The first post on this topic discussed a case where deflation is good. I’m going to start off this post in a similar vein, introducing a case where inflation is good. This will be a case of credit based inflation.
Imagine a place where credit does not exist. The people inhabiting this land are rational and economically conservative, and so they keep good piles of money around in case there is an emergency. I’ll just go ahead and mandate that in this particular economy $5000 is a good emergency fund.
One day one of the clever people in this country conceives of the idea of credit. He walks into their congress, they all love the idea, and hours later there is a law. Everyone suddenly has 5k of credit to use in emergencies. Suddenly, there is no need to keep those $5000 of liquid assets around, and so the people start putting that money to better use. Some spend like drunken shoppers, others move the money to long term investments, whatever, it does not matter. The point is, the availability of unused credit, by its mere existence, just kicked off real monetary inflation. This is a good thing, really, all that money held up in rainy day funds was not being used efficiently, but it causes inflationary pressure none-the-less.
Once again, inflation here is simply the tool the economy uses to return its ration of purchasing ability to goods availability back to equilibrium. This is neither good nor bad, but is the root cause that makes it so.
Something like this did, of course, happen over history. The common man today has far more credit available to them than did his ancestors. It did not happen all at once, and there are diminishing returns as the dollar amounts go up, but the effect is real, and it is considered a good thing, economically, that we do all have this credit.
At least until so many people use it poorly so as to create a different problem. But that would never happen. 🙂
The converse of these good cases of inflation and deflation can also be stated. A credit crunch leads to a flight to liquidity leads to strong deflationary pressure. Things that decrease productivity, whether that be government regulations or a perceived increase in the value of leisure time, provide inflationary pressure.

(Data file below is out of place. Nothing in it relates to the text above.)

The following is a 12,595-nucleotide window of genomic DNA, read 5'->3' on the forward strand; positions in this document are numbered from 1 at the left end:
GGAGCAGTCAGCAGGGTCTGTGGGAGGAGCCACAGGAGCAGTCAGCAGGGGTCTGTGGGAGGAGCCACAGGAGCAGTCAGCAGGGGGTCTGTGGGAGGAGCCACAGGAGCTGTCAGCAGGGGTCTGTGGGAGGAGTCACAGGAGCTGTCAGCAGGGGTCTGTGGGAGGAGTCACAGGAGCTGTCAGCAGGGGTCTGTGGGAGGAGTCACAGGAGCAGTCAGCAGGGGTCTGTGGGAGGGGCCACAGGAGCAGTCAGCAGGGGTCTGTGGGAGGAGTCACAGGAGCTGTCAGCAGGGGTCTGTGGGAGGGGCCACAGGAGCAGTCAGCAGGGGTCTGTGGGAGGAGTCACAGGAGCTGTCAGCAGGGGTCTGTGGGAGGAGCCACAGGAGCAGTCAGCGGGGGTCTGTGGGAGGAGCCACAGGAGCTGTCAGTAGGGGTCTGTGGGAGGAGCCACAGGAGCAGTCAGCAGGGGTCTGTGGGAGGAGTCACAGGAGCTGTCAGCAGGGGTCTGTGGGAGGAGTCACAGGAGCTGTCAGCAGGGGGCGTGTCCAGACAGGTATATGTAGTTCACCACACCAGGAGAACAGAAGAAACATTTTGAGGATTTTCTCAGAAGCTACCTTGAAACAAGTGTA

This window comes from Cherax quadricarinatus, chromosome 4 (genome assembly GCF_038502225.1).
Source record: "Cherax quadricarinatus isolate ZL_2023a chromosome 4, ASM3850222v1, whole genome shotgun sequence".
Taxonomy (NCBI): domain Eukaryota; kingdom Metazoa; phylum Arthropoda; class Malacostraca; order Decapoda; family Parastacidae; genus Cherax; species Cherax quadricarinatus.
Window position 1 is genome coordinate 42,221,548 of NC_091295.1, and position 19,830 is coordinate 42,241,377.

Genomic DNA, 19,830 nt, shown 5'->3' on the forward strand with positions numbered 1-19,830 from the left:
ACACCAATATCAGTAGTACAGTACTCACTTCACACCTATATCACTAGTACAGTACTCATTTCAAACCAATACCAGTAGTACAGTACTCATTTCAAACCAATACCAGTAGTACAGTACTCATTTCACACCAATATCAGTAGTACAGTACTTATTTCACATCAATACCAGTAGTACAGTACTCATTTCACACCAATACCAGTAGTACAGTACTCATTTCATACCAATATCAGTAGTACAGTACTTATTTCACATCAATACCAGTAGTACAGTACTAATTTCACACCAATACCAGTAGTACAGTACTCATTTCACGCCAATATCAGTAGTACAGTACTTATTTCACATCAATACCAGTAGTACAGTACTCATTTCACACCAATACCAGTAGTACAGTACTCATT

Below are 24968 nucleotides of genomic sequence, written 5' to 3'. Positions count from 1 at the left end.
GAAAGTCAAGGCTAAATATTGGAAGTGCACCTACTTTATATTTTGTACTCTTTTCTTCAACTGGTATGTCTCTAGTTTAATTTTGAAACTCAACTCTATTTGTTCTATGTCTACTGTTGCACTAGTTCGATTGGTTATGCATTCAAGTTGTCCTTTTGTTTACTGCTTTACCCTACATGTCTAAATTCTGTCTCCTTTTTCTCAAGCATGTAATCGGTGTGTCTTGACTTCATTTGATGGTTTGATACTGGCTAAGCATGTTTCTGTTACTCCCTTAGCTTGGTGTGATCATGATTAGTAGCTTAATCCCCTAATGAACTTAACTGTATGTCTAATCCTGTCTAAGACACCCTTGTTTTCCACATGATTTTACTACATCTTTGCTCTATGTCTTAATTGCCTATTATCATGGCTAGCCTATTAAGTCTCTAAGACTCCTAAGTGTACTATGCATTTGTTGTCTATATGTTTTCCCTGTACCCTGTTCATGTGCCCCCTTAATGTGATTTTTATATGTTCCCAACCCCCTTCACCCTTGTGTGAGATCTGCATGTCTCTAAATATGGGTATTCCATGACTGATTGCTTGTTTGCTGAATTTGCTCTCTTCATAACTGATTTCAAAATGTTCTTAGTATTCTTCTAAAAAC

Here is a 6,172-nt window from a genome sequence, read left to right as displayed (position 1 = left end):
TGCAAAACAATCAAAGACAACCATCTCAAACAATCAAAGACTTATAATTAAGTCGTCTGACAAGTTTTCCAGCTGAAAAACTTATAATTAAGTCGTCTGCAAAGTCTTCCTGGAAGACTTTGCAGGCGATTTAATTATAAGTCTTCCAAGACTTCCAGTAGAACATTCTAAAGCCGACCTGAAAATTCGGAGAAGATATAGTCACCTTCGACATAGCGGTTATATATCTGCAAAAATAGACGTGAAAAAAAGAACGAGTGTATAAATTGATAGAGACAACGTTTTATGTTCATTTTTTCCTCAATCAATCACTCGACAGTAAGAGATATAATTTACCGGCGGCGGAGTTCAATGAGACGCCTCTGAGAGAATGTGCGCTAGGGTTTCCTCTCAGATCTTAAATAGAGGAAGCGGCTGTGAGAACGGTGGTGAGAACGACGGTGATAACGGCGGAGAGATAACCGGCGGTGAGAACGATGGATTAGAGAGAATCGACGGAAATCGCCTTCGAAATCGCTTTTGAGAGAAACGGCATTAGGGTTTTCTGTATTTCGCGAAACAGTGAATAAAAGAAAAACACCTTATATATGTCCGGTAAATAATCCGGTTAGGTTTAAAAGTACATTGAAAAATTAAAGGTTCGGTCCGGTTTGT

Similar stories can be told about monetary and velocity inflation/deflation.
The current economic troubles, and the reason why deflation is fared so by neo-monetarists, is precisely because of the pressure that is causing it … financial industry tumult and credit crunch followed by a flight to liquidity. It is a specific set of events that cause the concern, rather than, say, a general theory about deflation (in this case) or inflation providing its own impetus and spiraling out of control. The question/concern is … and here i’m going to use a phrase you’ll see in a lot of my posts, about all subjects … “what is doing the work?”
And, of course, a monetarist is also going to think that they have the perfect solution. Credit and money are substitute goods. They are not perfect substitutes, to use an economic technical term, but they are to a high degree substitutable. Hammer in hand … we see a nail there. Off-set credit push defaltionary pressure with inflation push monetary pressure.
I leave that small statement as it is. The impetus for this post was a question about why a neo-monetarist was so afraid of deflation in late 2008 and early 2009. There are people that think and write about that for a living and are far more capable of handling the detailed arguments … but i think this at least gives the general framework of that thinking.
I want to talk a bit about one more inflation/deflation nuance, however.
While we generally talk about the “rate” of inflation (or deflation), it is really not the 1st derivative that we fear most, it is the 2nd derivative. A stable rate, even a high one, is predictable, and people and plan and adjust accordingly. It is the change in the rate that really throws things off, to the extent that that change is unpredictable. (Part of the “death spiral” notion of inflation/deflation comes from this. i believe). In fact, to the extent that inflation/deflation is simply a tool by which a market returns to equilibrium, it is self correcting … as is any market … in the long run.
I will have one more post on this subject. That post will specifically cover a few of the issues that can arise from deflationary pressure, especially in the financial industries.
[to be continued]